This is wrong, dof is related to magnification and aperture only, the apparent increase in dof with wide angle lenses is due to reduction in magnification and vice versa with telephoto lenses. Small formats have greater dof because of reduced magnification (images on a 35mm film are smaller than those on roll film 6x6).
- If any lens is used close up dof decreases, why? Because magnification has increased
- Take a 50mm lens and photograph an object exactly filling the frame. Now take a 500mm lens, move back 10 times and with the same aperture dof will be exactly the same
Of course we are all aware of the apparent dof changes using lenses of different focal lengths, but the proper explanation should be given. Subject to discussion, I intend to do this. Do please note that this is not a matter of opinion, it is optical fact. - DesmondW 09:07, 29 January 2012 (PST)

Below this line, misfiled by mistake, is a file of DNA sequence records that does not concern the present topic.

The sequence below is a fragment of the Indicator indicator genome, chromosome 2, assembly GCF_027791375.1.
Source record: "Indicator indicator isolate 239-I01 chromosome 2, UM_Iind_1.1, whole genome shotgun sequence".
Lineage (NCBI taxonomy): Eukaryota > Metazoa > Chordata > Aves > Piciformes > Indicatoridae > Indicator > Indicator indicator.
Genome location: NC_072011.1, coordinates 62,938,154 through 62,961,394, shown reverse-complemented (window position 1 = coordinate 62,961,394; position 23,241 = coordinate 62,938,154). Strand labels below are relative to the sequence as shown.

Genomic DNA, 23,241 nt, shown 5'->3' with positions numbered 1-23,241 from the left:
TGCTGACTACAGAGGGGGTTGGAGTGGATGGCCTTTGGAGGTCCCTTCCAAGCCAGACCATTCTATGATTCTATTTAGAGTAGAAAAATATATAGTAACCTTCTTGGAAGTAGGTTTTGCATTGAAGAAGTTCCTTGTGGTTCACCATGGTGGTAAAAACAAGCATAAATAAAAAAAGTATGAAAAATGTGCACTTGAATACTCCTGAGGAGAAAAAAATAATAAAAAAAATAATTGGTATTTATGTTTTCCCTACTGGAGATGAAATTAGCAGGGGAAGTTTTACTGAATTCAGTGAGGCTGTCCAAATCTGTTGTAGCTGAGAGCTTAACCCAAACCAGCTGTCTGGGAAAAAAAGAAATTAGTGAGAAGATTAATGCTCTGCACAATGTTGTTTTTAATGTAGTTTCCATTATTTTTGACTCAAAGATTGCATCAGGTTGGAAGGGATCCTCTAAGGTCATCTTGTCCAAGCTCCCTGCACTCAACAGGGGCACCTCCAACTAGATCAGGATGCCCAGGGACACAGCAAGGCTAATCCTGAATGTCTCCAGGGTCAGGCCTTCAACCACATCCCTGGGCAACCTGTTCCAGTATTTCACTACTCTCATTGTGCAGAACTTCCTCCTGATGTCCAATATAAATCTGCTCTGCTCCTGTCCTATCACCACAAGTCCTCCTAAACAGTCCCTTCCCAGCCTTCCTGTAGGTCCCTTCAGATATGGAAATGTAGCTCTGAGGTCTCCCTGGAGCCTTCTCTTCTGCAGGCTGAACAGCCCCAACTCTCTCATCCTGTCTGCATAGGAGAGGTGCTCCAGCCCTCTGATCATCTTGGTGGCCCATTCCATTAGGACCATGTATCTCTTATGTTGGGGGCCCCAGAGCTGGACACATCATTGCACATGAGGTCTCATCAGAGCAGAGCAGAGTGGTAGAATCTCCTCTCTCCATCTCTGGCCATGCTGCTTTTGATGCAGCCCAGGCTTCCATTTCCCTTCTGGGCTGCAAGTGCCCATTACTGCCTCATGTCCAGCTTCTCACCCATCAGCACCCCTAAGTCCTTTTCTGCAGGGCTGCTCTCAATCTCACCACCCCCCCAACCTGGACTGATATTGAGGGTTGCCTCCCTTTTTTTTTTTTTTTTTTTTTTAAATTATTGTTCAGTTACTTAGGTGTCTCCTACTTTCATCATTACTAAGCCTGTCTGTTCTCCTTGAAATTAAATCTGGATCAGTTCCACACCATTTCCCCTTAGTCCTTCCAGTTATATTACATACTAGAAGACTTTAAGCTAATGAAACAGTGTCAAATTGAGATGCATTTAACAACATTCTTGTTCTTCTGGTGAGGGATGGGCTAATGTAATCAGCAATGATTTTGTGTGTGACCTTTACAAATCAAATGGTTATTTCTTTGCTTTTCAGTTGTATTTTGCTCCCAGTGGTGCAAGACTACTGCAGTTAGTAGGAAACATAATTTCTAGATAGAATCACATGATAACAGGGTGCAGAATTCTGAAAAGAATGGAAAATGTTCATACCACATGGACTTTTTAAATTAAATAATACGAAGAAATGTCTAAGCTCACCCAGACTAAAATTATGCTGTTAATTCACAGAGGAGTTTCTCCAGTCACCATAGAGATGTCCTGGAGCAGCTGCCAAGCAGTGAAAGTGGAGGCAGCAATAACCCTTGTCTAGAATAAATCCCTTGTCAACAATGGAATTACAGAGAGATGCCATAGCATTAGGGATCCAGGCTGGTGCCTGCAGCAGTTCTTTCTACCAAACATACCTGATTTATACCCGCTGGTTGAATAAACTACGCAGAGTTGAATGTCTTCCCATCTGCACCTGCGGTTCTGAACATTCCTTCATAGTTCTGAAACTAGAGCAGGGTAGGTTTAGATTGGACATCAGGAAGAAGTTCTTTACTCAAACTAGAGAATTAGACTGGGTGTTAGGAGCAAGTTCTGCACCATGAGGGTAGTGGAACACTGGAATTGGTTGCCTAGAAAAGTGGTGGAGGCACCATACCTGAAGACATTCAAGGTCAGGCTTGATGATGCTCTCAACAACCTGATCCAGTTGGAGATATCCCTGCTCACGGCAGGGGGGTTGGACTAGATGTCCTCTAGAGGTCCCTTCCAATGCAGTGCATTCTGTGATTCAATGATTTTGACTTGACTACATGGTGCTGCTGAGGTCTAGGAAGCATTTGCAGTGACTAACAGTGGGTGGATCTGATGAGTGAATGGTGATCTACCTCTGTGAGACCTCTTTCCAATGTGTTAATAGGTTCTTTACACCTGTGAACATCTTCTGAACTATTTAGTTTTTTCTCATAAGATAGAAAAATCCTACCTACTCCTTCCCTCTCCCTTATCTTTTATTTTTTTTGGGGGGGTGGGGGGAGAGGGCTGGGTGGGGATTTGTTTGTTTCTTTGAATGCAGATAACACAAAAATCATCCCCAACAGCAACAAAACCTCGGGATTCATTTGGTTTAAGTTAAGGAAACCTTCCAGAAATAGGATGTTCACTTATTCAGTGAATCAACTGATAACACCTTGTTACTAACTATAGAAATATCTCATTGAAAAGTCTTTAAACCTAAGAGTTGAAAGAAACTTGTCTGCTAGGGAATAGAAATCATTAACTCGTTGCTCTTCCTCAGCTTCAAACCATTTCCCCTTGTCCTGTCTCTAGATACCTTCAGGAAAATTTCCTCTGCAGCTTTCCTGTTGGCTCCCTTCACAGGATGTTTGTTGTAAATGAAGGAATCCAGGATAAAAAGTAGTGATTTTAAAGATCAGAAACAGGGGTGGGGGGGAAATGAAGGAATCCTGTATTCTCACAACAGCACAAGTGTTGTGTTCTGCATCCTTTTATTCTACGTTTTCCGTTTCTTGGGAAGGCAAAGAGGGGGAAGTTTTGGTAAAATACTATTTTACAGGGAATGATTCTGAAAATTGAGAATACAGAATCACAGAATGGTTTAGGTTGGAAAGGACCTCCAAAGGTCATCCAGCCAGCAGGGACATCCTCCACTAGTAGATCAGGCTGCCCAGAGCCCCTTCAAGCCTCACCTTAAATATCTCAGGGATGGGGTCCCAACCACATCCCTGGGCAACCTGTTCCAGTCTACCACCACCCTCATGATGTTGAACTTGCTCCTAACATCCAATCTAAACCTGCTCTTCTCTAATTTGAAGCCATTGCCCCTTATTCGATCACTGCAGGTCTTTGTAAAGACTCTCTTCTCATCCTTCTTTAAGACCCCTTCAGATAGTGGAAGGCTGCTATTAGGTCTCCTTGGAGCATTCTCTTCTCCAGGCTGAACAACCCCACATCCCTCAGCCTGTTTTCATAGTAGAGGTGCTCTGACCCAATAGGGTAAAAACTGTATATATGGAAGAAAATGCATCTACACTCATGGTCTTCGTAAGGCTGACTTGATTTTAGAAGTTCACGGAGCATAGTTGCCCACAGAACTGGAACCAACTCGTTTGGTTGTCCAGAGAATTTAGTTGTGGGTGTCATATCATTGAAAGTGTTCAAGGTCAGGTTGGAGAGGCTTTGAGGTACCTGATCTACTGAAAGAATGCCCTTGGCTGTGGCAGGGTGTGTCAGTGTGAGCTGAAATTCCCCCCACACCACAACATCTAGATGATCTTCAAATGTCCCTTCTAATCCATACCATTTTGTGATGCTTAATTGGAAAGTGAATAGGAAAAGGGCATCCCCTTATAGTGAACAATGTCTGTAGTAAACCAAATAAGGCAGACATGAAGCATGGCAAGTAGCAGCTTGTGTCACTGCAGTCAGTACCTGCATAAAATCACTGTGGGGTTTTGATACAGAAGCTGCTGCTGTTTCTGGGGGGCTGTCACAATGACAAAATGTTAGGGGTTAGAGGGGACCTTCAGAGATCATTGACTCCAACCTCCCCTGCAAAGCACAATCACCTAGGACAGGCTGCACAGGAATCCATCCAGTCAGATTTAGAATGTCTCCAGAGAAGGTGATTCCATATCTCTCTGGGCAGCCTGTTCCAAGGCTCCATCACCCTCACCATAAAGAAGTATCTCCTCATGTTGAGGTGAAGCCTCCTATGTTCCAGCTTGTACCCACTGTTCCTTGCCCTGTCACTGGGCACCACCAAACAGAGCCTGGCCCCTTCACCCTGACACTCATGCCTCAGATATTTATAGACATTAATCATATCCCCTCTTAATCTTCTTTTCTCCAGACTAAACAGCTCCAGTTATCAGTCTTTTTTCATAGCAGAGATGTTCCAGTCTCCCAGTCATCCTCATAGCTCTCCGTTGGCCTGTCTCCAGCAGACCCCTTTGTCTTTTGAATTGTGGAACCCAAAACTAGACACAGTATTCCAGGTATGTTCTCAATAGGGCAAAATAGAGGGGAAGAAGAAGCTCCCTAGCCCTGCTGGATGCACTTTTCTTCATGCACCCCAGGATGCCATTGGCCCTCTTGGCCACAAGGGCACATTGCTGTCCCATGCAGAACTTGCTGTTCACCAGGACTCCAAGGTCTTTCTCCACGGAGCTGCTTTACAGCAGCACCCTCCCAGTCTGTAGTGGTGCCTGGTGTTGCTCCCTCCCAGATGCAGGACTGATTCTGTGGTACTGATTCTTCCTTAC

- The DOF explanation given here is rather simplified, I agree. However to treat the subject in full detail can become quite complex. There's an excellent 2010 article by Dr. Hubert Nasse of Carl Zeiss which clarifies many points, including the importance of the entrance pupil diameter. I would welcome some expansion of the DOF section, but Lens is already a long article. Any changes should be succinct, and helpful in terms of practical photography. --Vox 09:51, 29 January 2012 (PST)
- How's that? DesmondW 11:20, 29 January 2012 (PST)